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Taiwanese President Making Controversial Visit to Indonesia - 2002-08-17


Taiwan's Vice-President, Annette Lu, is making a controversial visit this week to Indonesia. The Indonesian government insists her trip is unofficial and reaffirms its commitment to Beijing's "one China" policy that considers Taiwan to be part of China. Taiwanese Vice-President Annette Lu arrived in Jakarta late Friday, from Indonesia's resort island of Bali. Ms. Lu said she was visiting Bali on a fact-finding mission about ways to promote tourism. But the visit caught the attention of officials in China's capital, Beijing. China maintains that Taiwan is not entitled to diplomatic relations with Indonesia or any other nation, because it is part of China.

In a statement released by Indonesia's Foreign Ministry, Jakarta this week said it has not arranged any aspects of Ms. Lu's visit. It also said Indonesia remains committed to the "one China" policy that recognizes China's sovereignty over Taiwan. The statement also said that as a Taiwanese national, Ms. Lu is entitled to a short-term visa to visit Indonesia.

Some media reports have said that Ms. Lu met with some government officials during her visit. But the Jakarta government has not confirmed any meetings.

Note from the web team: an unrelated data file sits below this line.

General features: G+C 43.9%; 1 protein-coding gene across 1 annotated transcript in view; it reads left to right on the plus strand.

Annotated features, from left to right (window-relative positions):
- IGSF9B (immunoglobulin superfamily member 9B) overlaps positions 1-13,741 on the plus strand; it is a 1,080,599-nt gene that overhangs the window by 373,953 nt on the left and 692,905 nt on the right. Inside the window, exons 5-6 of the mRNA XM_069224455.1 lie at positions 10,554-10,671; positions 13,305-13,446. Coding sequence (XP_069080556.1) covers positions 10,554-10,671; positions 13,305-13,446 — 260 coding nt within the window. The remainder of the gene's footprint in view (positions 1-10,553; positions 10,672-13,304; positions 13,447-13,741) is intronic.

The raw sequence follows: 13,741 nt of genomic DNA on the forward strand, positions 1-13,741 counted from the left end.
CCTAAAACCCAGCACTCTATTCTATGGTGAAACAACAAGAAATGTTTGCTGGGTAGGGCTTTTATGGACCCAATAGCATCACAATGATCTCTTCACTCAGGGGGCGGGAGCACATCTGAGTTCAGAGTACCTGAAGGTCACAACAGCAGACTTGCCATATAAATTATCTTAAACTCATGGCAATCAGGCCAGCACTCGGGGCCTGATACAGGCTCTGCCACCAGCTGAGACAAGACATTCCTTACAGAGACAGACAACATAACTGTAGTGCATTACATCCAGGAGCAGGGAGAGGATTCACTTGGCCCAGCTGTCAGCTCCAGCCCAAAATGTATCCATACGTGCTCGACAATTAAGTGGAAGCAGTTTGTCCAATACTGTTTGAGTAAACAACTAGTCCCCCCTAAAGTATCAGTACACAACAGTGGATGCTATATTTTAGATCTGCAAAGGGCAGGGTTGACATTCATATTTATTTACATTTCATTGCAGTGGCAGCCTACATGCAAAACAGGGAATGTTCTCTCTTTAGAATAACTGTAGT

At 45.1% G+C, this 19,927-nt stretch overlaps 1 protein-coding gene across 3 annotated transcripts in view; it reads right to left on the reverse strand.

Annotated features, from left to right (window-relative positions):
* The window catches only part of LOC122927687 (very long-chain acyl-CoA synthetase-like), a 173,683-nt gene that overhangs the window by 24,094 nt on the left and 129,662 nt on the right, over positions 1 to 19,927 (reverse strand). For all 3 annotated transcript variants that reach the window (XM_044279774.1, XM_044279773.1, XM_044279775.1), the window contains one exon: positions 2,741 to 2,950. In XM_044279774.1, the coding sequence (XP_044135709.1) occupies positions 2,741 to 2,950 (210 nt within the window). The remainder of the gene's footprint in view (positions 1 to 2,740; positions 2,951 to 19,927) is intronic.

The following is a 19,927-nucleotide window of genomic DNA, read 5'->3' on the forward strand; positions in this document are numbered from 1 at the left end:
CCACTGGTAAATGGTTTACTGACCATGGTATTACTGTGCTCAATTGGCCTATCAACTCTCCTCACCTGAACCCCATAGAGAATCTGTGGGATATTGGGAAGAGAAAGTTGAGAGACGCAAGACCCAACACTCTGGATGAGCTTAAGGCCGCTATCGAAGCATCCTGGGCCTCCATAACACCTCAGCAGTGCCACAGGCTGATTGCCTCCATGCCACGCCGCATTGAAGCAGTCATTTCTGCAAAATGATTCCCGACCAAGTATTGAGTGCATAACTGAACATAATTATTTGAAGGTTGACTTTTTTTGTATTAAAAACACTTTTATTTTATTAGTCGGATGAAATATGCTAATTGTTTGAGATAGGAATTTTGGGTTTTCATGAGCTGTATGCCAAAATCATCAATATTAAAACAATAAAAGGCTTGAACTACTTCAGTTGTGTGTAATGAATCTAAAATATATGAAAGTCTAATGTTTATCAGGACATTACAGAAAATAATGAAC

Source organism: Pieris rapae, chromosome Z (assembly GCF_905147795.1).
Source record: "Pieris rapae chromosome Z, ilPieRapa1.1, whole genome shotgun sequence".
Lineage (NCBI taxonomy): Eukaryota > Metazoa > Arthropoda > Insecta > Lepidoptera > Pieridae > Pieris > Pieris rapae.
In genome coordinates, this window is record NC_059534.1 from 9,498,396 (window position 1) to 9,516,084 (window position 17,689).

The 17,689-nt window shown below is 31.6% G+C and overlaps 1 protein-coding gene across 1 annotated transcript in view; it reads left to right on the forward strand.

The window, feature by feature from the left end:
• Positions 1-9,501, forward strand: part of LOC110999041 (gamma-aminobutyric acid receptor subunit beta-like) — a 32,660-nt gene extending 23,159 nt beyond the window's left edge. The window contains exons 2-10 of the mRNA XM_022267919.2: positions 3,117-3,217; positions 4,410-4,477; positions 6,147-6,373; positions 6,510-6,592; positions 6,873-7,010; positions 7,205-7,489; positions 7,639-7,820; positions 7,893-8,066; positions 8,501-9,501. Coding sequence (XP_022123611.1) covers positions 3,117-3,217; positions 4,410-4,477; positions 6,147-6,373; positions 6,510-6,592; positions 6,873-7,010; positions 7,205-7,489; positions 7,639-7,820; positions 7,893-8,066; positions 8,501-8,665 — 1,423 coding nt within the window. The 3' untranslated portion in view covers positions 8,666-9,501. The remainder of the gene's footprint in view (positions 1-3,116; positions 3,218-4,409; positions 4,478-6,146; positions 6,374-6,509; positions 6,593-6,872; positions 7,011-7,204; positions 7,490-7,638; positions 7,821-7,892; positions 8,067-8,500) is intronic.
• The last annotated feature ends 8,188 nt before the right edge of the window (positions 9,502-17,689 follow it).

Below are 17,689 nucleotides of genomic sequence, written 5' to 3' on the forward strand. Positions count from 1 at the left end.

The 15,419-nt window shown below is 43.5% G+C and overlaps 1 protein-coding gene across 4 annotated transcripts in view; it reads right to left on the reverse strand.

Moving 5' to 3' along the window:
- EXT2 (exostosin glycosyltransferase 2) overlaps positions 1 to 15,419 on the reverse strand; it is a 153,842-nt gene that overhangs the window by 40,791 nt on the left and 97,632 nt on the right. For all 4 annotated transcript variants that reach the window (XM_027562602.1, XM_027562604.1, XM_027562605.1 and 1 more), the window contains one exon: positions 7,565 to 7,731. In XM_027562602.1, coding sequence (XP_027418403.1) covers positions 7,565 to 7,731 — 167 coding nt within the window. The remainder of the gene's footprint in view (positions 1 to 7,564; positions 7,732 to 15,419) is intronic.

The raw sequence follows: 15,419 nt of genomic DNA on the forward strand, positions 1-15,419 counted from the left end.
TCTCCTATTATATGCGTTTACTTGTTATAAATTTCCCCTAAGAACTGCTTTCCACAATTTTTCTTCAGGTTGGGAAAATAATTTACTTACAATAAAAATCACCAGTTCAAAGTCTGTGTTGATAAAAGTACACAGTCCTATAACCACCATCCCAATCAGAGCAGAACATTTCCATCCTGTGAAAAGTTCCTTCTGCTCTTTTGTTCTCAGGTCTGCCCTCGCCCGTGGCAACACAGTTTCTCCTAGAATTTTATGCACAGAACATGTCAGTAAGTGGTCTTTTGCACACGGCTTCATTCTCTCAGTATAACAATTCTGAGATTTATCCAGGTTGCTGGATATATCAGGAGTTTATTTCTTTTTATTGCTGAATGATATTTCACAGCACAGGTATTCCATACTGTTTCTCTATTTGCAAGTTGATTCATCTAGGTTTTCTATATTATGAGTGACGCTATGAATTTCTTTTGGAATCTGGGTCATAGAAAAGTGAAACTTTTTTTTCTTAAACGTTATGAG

There are also conflicting reports about Ms. Lu's arrival in Indonesia early this week. Some reports say she only went to Bali after authorities denied her entry to Jakarta. Others report that Ms. Lu only intended to transit at the airport in Jakarta before flying on to Bali. Ms. Lu is expected to spend two days in Jakarta.

Taiwan's President Chen Shui-bian angered Beijing earlier this month by endorsing the idea of a referendum to determine the island's political future. Earlier this month, Indonesia lost out on a bid to supply China's southern province of Guangdong with liquid natural gas for the next 25 years. The contract, worth $13 billion, went to Australia instead.

But analysts say Indonesia is likely to win a contract to supply China's Fujian province with gas. The terms and value of that deal have not yet been released. But officials have said they consider it a "consolation prize" compared with the Guangdong contract.

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